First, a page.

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Big Draw Of Democratic Race For Governor Still Falls Short In Voter Interest

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Pat Warren joined the Eyewitness News team in 1992. Pat came to WJZ...
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ANNAPOLIS, Md. (WJZ)–Maryland’s Democratic race for governor continues to be the biggest attention-getter in the Maryland primary.

But, as political reporter Pat Warren reports, even the big draw is falling short in voter interest.

With the election just four weeks away, WJZ asks voters if they’ve paid any attention to Maryland’s primary.

“No, I have not. I am out of the loop,” one woman said.

We also asked “Can you name any of the candidates for governor?”

“No, I cannot, sorry,” one woman said.

And we asked analyst Don Norris if he’s seen a race that’s generated less interest.

“Absolutely not. This is a first for me, and I’ve been watching elections in Maryland since 1986,” said Norris, UMBC public policy chairman.

Even some who are paying attention aren’t liking what they see.

“Oh, start right there. [Anthony] Brown. He’s part of the hoi polloi good old boys network,” said David Crosby, voter.

“Gansler, from what I gather, he’s a talker. He’s says what he can do. You gotta have some kind of back up. If you say you can do something, you have to have some kind of backup to prove you can actually do it,” said Tony Serio.

Frontrunners Anthony Brown and Doug Gansler continue to carve their own platforms out of what the O’Malley administration has done.

“We have had 40 consecutive tax increases here in Maryland. The people of Maryland just can’t take it anymore,” Gansler said.

Attorney General Gansler can criticize the last eight years under O’Malley/Brown but has to be careful not to alienate the Democrats who believe the governor has made all the right moves.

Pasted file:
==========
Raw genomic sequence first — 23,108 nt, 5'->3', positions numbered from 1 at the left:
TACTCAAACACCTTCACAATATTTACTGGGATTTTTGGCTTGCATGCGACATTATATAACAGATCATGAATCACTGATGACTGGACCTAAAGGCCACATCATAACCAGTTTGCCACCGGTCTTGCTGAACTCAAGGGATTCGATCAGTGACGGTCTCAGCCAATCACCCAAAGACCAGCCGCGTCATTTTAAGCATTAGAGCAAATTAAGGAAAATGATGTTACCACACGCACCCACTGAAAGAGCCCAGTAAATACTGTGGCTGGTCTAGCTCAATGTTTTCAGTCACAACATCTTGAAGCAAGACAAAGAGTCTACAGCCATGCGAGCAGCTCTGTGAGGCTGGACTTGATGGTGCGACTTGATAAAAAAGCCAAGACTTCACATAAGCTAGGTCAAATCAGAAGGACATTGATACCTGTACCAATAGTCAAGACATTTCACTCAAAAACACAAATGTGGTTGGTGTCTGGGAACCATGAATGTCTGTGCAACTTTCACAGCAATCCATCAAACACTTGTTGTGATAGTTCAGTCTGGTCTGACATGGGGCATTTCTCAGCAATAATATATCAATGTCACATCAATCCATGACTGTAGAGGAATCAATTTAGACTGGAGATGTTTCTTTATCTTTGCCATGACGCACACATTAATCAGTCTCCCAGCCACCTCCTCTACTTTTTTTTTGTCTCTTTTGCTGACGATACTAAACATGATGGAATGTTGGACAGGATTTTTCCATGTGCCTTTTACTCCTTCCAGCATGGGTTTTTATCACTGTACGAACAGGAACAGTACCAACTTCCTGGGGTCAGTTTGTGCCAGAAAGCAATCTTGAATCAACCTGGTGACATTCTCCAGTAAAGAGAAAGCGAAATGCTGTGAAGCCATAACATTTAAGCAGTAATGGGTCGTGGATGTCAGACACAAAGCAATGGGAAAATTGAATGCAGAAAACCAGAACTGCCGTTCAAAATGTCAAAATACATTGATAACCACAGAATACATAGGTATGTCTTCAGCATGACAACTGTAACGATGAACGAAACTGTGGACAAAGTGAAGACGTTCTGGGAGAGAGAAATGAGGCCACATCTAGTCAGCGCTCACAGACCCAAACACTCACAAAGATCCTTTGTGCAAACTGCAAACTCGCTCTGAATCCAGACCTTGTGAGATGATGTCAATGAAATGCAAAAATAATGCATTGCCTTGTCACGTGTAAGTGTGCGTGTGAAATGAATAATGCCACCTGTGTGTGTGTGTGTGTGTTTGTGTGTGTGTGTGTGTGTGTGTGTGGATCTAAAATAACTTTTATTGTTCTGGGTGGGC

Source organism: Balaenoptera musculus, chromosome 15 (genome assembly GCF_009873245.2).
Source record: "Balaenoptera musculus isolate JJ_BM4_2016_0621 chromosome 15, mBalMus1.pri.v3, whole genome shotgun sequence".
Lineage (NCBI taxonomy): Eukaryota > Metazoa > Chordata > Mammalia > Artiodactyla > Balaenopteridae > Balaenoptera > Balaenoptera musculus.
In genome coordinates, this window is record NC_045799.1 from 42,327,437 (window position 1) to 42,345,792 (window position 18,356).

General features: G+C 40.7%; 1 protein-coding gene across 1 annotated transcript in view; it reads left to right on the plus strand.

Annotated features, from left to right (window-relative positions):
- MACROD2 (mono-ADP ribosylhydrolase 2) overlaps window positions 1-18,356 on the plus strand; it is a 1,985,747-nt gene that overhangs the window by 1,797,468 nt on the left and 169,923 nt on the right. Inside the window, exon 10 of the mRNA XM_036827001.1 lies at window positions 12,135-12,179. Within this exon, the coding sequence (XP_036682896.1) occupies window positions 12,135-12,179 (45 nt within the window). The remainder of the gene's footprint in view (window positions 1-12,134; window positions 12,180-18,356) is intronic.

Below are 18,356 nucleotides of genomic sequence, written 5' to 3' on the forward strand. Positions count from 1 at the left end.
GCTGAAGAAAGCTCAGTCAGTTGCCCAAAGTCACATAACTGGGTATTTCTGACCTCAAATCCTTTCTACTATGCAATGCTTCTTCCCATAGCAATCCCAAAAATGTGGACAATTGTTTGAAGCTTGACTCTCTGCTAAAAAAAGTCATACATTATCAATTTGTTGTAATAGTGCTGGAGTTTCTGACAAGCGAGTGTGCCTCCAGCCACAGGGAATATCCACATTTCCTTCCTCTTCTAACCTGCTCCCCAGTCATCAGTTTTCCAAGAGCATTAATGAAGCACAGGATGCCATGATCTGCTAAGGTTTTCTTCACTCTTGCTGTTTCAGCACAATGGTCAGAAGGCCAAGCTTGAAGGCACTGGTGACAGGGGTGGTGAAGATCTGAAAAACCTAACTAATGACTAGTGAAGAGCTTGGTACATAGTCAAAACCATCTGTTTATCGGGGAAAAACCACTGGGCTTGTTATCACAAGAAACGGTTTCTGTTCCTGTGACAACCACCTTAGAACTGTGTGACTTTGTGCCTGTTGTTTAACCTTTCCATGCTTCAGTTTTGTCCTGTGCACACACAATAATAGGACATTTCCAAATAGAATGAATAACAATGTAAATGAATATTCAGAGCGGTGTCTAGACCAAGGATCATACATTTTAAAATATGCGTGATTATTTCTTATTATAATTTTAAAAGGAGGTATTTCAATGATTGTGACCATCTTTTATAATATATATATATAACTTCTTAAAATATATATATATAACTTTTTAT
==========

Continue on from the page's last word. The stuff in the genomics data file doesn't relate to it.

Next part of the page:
“We live in a much more just society today than we did eight years ago, passed marriage equality and the Dream Act. We passed some of the most stringent gun measures in the wake of Newtown,” Brown said.

Delegate Heather Mizeur steps up her campaign this week with TV ads, but this race appears to be a victim of bad timing.

“They, being the General Assembly, moved the election to June. School is not out yet for the kids, parents are still engaged, people are beginning to leave on vacation,” Norris said.

“I’ve been bolted down with twins,” one person said.

Another factor to consider, according to Norris, is there’s no striking difference in the policies the candidates promote.

“Heather Mizeur is further to the left than the other two. Doug Gansler is further to the right if you can say any Democrat is further to the right,” Norris said.

But this election appears to say what most Democrats are thinking, so what gets you elected?

“Whoever is going to be able to turn out the vote in his or her campaign in an election that’s going to have a very, very low turnout,” Norris said.

Remember, early voting starts June 12, so any candidate depending on voter turnout needs to get cracking.

The primary is June 24.

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